Technical Illustrations Extend Aircraft Life (including F15)

Found in Translation – Keeping F-15s in the Sky

“Canvas is invaluable in taking complex data and making it very easy for front line service personnel to understand.”

Patricia Hume
May 19, 2020

Translations and Communication

Whenever I see high ranking officials communicating through translators – particularly when relations between those officials are a touch strained – I find myself thinking just how important that translator actually is.

They may not be the highest ranking person in the room, but there’s an argument to be made that — in that moment, and in that delicate workflow — they’re the most powerful.

After all, they choose one wrong word and we could all be toast!

Support and Maintenance in the Aerospace Industry

I was reminded of the value of translation recently after we heard from one of our many Canvas users in the Aerospace industry; a technical lead at one of the world’s largest aerospace companies. He heads a team working on support and maintenance for key aircraft used by our own armed forces, and those of our allies – including the iconic F-15 and the A-10 Thunderbolt.

These planes have been around a long time but their lives are being extended thanks to the work of these retrofit teams. The F-15 took its first flight almost 50 years ago, and yet it continues to evolve, improve and stay both potent and relevant, as this article shows.

Keeping them in the air requires that the front line maintenance and repair staff need absolute clarity of understanding when it comes to the service programs set out by the engineers responsible for the products.

“Canvas is invaluable in taking complex data and making it very easy for front line service personnel to understand.”

“Technical illustrators have always been the liaison between the front line manual and service workers and the engineering community,” our customer told us.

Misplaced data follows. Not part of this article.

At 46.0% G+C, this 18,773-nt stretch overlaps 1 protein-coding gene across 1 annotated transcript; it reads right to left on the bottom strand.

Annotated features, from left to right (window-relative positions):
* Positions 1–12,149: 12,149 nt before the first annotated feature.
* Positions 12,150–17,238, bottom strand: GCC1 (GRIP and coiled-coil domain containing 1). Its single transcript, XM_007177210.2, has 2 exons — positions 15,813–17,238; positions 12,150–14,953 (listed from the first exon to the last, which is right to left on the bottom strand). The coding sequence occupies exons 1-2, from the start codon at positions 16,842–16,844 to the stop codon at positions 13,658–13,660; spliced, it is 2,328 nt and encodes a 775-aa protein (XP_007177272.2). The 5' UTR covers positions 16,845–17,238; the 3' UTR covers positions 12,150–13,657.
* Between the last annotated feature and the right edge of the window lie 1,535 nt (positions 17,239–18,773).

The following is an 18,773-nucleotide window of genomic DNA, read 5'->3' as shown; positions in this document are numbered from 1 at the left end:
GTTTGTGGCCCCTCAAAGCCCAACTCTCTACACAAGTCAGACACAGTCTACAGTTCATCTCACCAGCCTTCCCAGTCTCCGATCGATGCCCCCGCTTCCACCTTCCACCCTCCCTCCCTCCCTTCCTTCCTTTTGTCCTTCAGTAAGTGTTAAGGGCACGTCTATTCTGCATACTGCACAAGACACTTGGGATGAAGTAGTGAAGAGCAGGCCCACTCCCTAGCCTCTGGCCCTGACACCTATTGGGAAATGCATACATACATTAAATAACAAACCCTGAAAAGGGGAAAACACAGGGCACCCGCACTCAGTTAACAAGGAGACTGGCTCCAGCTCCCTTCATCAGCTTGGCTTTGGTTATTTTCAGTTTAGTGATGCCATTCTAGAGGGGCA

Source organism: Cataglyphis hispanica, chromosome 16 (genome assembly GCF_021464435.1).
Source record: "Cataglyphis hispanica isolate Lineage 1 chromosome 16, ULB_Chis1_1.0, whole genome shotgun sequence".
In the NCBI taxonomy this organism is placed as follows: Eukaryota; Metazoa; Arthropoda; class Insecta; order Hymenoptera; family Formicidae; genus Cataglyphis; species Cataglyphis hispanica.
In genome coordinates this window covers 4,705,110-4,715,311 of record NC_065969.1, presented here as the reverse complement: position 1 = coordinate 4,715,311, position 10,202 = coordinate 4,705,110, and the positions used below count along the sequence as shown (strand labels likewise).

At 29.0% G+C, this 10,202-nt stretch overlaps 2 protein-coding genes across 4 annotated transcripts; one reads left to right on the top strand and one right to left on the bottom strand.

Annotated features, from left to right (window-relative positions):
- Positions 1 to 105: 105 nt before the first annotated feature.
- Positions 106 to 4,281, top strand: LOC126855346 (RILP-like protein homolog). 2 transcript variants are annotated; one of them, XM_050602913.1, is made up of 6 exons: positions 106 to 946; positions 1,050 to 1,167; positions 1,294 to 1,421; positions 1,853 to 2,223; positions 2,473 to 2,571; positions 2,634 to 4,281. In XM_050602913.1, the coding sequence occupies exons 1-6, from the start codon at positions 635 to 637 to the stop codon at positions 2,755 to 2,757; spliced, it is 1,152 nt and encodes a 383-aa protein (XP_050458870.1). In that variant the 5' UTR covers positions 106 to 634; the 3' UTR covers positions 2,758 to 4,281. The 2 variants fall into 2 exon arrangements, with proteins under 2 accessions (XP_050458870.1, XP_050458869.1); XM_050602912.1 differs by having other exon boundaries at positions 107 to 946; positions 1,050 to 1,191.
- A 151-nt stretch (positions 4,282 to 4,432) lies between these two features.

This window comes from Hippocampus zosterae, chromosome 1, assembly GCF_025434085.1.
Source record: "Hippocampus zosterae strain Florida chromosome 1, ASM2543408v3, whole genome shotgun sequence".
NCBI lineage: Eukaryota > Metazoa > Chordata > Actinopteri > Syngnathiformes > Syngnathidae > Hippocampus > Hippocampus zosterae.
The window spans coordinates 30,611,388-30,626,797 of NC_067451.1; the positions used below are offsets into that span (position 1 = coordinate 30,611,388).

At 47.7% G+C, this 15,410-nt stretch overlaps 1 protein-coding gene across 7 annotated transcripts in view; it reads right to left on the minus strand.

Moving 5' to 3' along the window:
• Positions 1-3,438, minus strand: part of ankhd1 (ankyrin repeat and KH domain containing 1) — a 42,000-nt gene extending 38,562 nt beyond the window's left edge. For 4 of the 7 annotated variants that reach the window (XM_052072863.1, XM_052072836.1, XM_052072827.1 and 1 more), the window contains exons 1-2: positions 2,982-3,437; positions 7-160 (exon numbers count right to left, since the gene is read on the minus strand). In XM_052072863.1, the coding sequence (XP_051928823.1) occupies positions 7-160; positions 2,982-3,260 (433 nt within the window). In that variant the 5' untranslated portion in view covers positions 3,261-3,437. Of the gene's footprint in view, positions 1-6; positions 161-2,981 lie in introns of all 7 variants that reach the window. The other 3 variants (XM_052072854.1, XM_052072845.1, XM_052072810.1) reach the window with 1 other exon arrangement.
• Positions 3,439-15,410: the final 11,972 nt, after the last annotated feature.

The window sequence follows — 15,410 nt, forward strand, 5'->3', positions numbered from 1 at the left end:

“We take these very intense, highly complex engineering drawings and simplify them into pictures that enable those front line workers to pick up their tools, look at the picture, and go to work. We used to do it with paper, now we do it with Canvas software.”

Making complex information accessible, understandable, and actionable is a vital process at numerous engineering and manufacturing firms. And it is, at its core, a work of translation.

“Graduate engineers who have eight years of college speak a totally different language to the young adult who has graduated high school and joined the military,” says our Canvas user. “These young people might not use such sophisticated language but they have great manual dexterity and visual acuity, and they can look at a picture and realize what it’s telling them. Canvas is invaluable in taking that complex data and making it very easy for the mechanics to understand.”

F-15 in flight

Canvas occupies a unique position in the workflow of this particular user, thanks in part to our software’s ability to import data in so many different formats. Across Canvas X, Canvas X Geo (our geospatial data visualization product) and Canvas X3, which allows users to import, manipulate and display 3D CAD models, we can import well over 100 different file types.

This makes us both highly complementary to other software solutions used by large manufacturers, and a natural workflow hub for key communicators like this customer, who provides visual documentation for the modernization and upkeep of these aircraft.

A company of this size and complexity has a vast array of software packages involved in the product lifecycle but, our customer told us (returning to the theme of translation), they don’t always talk to each other too well:

“Fortunately Canvas is loaded with great translators,” he said. “We use it to convert text searchable PDF files of schematics exported from our Common Electrical / Electronic Data System (CEEDS) into Siemens NX-compatible CGM import files. And we use Canvas to import engineering vector artwork produced in Siemens NX and combine that with color, raster JPG or TIF images in our Canvas illustrations.”

“Canvas is loaded with great translators.”

He continued: “I might take a CGM file of a rendered wireframe from VizMockup and pull it into Canvas where I can start adding my callouts, my arrows, using saved templates, add my artistic flourishes and then I have the fully rendered figure. I export that as a JPG or a TIF and it goes to publication.”

This is a great example of how Canvas is so much more than an illustration package, and how our customers are endlessly innovative in their discovery of new applications for the software.

I realized that Canvas is just like those translators working on the world stage. Maybe not the highest-ranking piece of software in the building — and certainly not the most expensive! — but absolutely instrumental to a host of essential and sometimes delicate processes that allow progress to continue.

And, of course, with Canvas, nothing is lost in translation.

About the author
Patricia Hume
Chief Executive Officer

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